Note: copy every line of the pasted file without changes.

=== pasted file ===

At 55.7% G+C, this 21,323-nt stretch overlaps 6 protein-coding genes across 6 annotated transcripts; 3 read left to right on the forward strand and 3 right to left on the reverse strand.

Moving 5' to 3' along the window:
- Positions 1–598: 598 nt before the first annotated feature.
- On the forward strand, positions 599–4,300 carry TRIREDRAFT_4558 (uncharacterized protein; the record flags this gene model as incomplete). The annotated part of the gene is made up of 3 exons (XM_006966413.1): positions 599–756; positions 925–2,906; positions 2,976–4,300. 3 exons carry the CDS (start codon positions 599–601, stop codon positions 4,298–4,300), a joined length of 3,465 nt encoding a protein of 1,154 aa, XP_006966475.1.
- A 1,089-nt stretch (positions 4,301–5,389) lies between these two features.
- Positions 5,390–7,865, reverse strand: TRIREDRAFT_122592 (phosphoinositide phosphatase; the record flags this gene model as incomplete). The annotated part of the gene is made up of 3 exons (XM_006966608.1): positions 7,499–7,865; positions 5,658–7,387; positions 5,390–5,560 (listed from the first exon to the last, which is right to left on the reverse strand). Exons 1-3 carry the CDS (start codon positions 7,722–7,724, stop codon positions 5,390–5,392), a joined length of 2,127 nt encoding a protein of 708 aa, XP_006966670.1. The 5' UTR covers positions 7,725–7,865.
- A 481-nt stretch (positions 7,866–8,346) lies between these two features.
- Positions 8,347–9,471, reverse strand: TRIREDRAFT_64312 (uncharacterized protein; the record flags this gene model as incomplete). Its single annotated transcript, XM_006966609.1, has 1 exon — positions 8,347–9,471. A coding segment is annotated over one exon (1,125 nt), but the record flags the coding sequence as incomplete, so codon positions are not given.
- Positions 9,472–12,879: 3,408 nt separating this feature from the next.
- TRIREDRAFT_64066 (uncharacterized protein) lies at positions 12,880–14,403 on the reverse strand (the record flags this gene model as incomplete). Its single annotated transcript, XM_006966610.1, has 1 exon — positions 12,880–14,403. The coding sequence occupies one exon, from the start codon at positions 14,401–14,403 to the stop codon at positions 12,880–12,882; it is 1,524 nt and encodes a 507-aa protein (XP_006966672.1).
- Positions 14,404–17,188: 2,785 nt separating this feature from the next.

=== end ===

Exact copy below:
At 55.7% G+C, this 21,323-nt stretch overlaps 6 protein-coding genes across 6 annotated transcripts; 3 read left to right on the forward strand and 3 right to left on the reverse strand.

Moving 5' to 3' along the window:
- Positions 1–598: 598 nt before the first annotated feature.
- On the forward strand, positions 599–4,300 carry TRIREDRAFT_4558 (uncharacterized protein; the record flags this gene model as incomplete). The annotated part of the gene is made up of 3 exons (XM_006966413.1): positions 599–756; positions 925–2,906; positions 2,976–4,300. 3 exons carry the CDS (start codon positions 599–601, stop codon positions 4,298–4,300), a joined length of 3,465 nt encoding a protein of 1,154 aa, XP_006966475.1.
- A 1,089-nt stretch (positions 4,301–5,389) lies between these two features.
- Positions 5,390–7,865, reverse strand: TRIREDRAFT_122592 (phosphoinositide phosphatase; the record flags this gene model as incomplete). The annotated part of the gene is made up of 3 exons (XM_006966608.1): positions 7,499–7,865; positions 5,658–7,387; positions 5,390–5,560 (listed from the first exon to the last, which is right to left on the reverse strand). Exons 1-3 carry the CDS (start codon positions 7,722–7,724, stop codon positions 5,390–5,392), a joined length of 2,127 nt encoding a protein of 708 aa, XP_006966670.1. The 5' UTR covers positions 7,725–7,865.
- A 481-nt stretch (positions 7,866–8,346) lies between these two features.
- Positions 8,347–9,471, reverse strand: TRIREDRAFT_64312 (uncharacterized protein; the record flags this gene model as incomplete). Its single annotated transcript, XM_006966609.1, has 1 exon — positions 8,347–9,471. A coding segment is annotated over one exon (1,125 nt), but the record flags the coding sequence as incomplete, so codon positions are not given.
- Positions 9,472–12,879: 3,408 nt separating this feature from the next.
- TRIREDRAFT_64066 (uncharacterized protein) lies at positions 12,880–14,403 on the reverse strand (the record flags this gene model as incomplete). Its single annotated transcript, XM_006966610.1, has 1 exon — positions 12,880–14,403. The coding sequence occupies one exon, from the start codon at positions 14,401–14,403 to the stop codon at positions 12,880–12,882; it is 1,524 nt and encodes a 507-aa protein (XP_006966672.1).
- Positions 14,404–17,188: 2,785 nt separating this feature from the next.